Keith Bradley (inducted in 1996)

The late Keith Bradley of Bowling Green, Ohio has been known as the “Voice of the Congress” since his smooth voice first graced the public address system in 1967. Through 2008, Bradley announced countless Congress Champions, record scores and other events, including serving as the Master of Ceremonies.

 Paul Wilt (inducted in 1996)

The late Paul Wilt of Sidney, Ohio served as OQHA president in 1995 and 1996 and held the longest term to date as a Congress Tri-Chairman, 12 years. Throughout his years of involvement, Wilt provided a steady foundation and wise advice to all. 

 Lee Sobas (inducted in 2001) 

The late Lee Sobas of Marysville, Ohio is the first woman inducted into the Congress Hall of Fame. She worked for the Ohio Quarter Horse Association for 27 years before retiring in 2002. Sobas served as horse show secretary and futurity secretary and she was a familiar face and a friendly voice to many horse show exhibitors in the Congress entry office. 

Alan Potts (inducted in 2002)

Alan Potts of Coshocton, Ohio served as president of OQHA in 1960 and remained active with OQHA by serving on every standing committee within the association. Potts has been involved with the Congress since it began.

Beverly Grose (inducted in 2006)

Inducted posthumously, Beverly Grose of Richwood, Ohio was an employee of the Ohio Quarter Horse Association for nearly 30 years. Grose served as the OQHA membership and points secretary and worked behind the scenes at Congress with OQHA’s computer system. She was known for her caring attitude, warm smile, hard work ethic and wealth of knowledge. 

Clark Bradley (inducted in 2008)

The late Clark Bradley of Findlay, Ohio comes from a family dedicated to OQHA. His father, Bailey, was inducted into the Hall of Fame in 1988. Clark has served as president of OQHA from 1999-2000, as well as the director representative for Reining and Roping for more than 25 years. Additionally, Clark has shown at every single Congress since it began in 1967.

Shirley DeLorean (inducted in 2008)

The late Shirley DeLorean, of Medina, Ohio, was in charge of the Congress Queen Contest for more than 25 years. She also served as president of the Ohio Quarter Horse Association from 2001 to 2002, as well as several other offices throughout the years. DeLorean was described as being a true-blue friend, someone who always made everyone feel welcome.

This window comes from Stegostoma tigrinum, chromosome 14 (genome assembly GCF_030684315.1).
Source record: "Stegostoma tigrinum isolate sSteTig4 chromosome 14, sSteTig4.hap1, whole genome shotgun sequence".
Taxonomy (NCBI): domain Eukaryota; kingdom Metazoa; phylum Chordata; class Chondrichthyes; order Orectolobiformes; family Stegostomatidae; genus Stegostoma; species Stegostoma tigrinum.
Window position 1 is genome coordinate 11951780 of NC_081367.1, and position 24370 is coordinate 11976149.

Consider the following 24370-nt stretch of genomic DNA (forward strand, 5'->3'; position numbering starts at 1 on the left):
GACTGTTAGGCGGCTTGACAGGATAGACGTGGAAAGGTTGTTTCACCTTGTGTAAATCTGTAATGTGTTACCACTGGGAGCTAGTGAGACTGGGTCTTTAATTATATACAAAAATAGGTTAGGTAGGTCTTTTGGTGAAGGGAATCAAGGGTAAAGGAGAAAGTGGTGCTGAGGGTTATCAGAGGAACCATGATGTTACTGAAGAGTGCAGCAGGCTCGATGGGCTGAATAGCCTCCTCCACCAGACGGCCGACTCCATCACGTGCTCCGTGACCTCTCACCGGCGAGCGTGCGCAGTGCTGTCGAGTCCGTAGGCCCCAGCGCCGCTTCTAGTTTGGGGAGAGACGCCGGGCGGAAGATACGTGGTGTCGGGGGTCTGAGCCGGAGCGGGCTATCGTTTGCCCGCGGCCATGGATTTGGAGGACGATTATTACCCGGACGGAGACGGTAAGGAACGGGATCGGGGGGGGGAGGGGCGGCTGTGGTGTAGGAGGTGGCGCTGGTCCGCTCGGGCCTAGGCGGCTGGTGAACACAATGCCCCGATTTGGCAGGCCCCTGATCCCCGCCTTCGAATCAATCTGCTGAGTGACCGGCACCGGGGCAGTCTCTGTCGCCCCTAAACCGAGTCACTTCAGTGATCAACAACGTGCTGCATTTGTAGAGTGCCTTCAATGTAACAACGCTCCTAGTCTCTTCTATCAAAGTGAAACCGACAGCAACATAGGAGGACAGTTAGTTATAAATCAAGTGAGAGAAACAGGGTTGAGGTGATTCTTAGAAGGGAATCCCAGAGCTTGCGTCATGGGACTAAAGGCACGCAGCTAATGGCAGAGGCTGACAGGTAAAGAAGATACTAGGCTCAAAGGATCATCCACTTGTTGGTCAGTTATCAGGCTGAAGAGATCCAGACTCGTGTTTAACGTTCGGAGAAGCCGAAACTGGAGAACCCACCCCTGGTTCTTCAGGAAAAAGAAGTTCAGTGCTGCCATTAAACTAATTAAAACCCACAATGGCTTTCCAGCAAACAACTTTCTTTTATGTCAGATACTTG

Skip Salome (inducted in 2008)

Skip Salome of Newark, Ohio has been part of the All American Quarter Horse Congress since its inception in 1967. He has served on every Ohio Quarter Horse Association committee, including president from 1993-1994, 2005-2006 and 2009-2010. Salome’s children, Todd and Kelli, are also involved in OQHA as directors. 

 Denny Hales (inducted in 2009)

The late Denny Hales, from Zanesville, Ohio, was inducted posthumously to the Congress Hall of Fame. He served as the Congress show secretary, beginning in 1985 and continued his service to OQHA as the executive vice president for more than 20 years. Hales’ considerable contributions to OQHA and the Congress are forever remembered with the dedication of Denny Hales Arena on the Ohio Expo Center grounds, during the 2009 Congress. 

Joseph “Jess” Cecil (inducted in 2012)

Jess Cecil, from Akron, Ohio was inducted posthumously to the Congress Hall of Fame. He was elected to the OQHA Board of Directors in 1981 & served on nearly every committee. Throughout his 30 years of service on the board, Jess was very involved with futurities, and the Congress Souvenir Program. Jess Cecil would have liked to be remembered for his work ethic, raising his children - which he always said was his greatest accomplishment, and promoting the Quarter Horse. 

Donald Clason (inducted in 2014)

Inducted posthumously, the late Don Clason of Sarasota, Fla. served as the president of the Ohio Quarter Horse Association in 1976 and 1977.  He served as Congress show manager and was a national director of the American Quarter Horse Association. He and his wife, Mimi implemented the first small-fry class at the Congress.  

Vic Clark (inducted in 2014)

The late Vic Clark of Shelby, Ohio served as the President of the Ohio Quarter Horse Association in 1997 and 1998. Vic has been on the Ohio Quarter Horse Association’s board of directors for more than 30 years and a Congress Tri-Chairmen for 19 years.  He serves as an NRHA judge and is a CPA and a partner of an accounting firm in Mansfield, Ohio. 

Fritz Leeman (inducted in 2014)

Fritz Leeman of Massillon, Ohio served as the President of the Ohio Quarter Horse Association from 1990 through 1992. Fritz has been a Director of the Ohio Quarter Horse Association for 30 years and has served as Congress Tri-Chairman. He is also an AQHA Director at Large. Fritz and his wife Carol operate a 200-acre breeding facility.

Denny Thorsell (inducted in 2014)

Denny Thorsell of Burbank, Ohio served as a Director of the Ohio Quarter Horse Association for 17 years and a Congress Tri-Chairman for 9 years. He also serves on the AQHA Judges Committee and was an AQHA Steward for many years.

Dr. Scott Myers (inducted in 2021)

Scott Myers of North Hampton, received his Doctorate of Veterinary Medicine from The Ohio State University in 1985. After many years of working besides his wife, Dr. Leslie Cook, he began serving on the Ohio Quarter Horse Association’s board of directors and later as a Congress Tri-Chairman. In 2012, Dr. Myers became the CEO of the Ohio Quarter Horse Association. In March of 2022, Dr. Myers was elected President of the American Quarter Horse Association. Dr. Myers is a past president of OQHA and a past national director of the National Snaffle Bit Association.